Russian SF revisited.By Serdar Yegulalp on 2012/05/28 16:00
Paul Krugman (dimly) remembers an essay about Soviet SF:
... most science fiction is about one of two thoughts: “if only”, or “if this goes on”. Both were subversive, from the Soviet point of view: the first implied that things could be better, the second that there was something wrong with the way things are. So stories had to be written about “if only this goes on”, extolling the wonders of being wonderful Soviets.
Emphasis mine for clarity (I missed the point myself the first time). He is apparently mangling somewhat his memory of Isaac Asimov's introduction to a collection of Soviet SF which I read myself as a kid when I was about eleven or twelve.
The creative process: it's about discovery as much as creation.By Serdar Yegulalp on 2012/05/16 10:00
Zal Batmanglij, director of the new Sound of my Voice (among others), has a beautiful metaphor for the creative process as it applies to filmmaking.
I think that filmmaking is like digging more than anything else, and it starts with Brit and I. We start digging, we see the shape of something, the outline, the top of something, and that keeps us going. Then the cinematographer comes and he picks up a shovel, and the production designer and the costume designer and then the actors come. In both SOUND OF MY VOICE and THE EAST, we’ve been extremely lucky, so Patricia Clarkson comes and she picks up a shovel. Ellen Page comes and she picks up a shovel, and then Skarsgard comes and picks up two shovels, and by the end of it we are all sweaty and tired, and we’ve uncovered something and we spend most of our energy doing he digging, so you don’t really have time to worry about budgets and constraints and “I wish I had that. I wish I had this.”
This is completely consistent with my own observations: the creative process is more akin to archaeology than architecture. It's less a matter of building something than unearthing something, one jagged piece at a time.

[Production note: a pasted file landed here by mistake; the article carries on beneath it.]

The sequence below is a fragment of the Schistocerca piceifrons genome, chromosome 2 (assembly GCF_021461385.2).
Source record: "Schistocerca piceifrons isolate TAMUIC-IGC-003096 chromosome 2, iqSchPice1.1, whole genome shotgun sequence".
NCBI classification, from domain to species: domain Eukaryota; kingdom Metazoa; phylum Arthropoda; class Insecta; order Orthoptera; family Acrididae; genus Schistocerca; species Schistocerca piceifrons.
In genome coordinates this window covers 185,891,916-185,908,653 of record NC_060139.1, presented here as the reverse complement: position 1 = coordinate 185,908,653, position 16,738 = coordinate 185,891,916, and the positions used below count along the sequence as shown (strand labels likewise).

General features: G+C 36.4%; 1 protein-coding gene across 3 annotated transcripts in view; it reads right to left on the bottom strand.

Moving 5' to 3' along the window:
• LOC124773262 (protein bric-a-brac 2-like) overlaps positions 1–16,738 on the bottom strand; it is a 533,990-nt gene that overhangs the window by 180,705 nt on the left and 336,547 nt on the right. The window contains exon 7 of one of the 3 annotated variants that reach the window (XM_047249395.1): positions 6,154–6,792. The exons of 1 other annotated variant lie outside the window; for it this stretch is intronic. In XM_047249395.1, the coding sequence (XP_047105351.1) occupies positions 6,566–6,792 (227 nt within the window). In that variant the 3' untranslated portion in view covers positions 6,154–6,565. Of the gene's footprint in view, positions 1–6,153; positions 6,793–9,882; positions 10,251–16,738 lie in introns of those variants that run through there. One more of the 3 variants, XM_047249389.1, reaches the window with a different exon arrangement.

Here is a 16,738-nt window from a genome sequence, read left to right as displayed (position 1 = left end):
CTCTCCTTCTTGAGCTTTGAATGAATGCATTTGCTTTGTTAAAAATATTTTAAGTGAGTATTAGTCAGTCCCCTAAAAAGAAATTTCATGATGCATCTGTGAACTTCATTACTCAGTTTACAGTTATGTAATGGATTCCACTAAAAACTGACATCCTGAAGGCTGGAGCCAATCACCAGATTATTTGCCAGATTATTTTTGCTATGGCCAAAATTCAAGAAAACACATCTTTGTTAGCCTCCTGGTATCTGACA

Why the success of "The Avengers" is a mixed blessing.By Serdar Yegulalp on 2012/05/14 10:00
I managed to sneak away from my desk -- okay, I was dragged away -- and see The Avengers the other day. In deference to all those who have not yet seen it, I won't discuss it in spoileriffic detail. Rather, I'll discuss a few things that the mere fact of the movie brought to mind.
The first is something that was brought up by, of all people, Ross Douthat of the New York Times (the last person I would have ever expected to weigh in on this issue). He noted that the success of something like The Avengers means it is now that much harder for anything not a "property" to get made in Hollywood. I agree, up to a point: it's not possible to spend $150-200 million on something that isn't a proven property, because Hollywood executives were not born yesterday and are not about to blow that much money on something that comes entirely out of the blue. (Cf.: John Carter.)
The tension between "bestseller" and "literary": still a red herring.By Serdar Yegulalp on 2012/05/03 10:00
A person who can’t fathom why the public fell in love with Lisbeth Salander or Edward Cullen is probably not going to be able to write something they’ll like just as much. Whiling away a couple of summer afternoons reading a trashy novel is a harmless way of wasting time. But writing a book even you wouldn’t want to read? That’s just killing it.
There's some good meat in this article, but the presumptions at the end are ludicrous.
Science fiction, rebooted.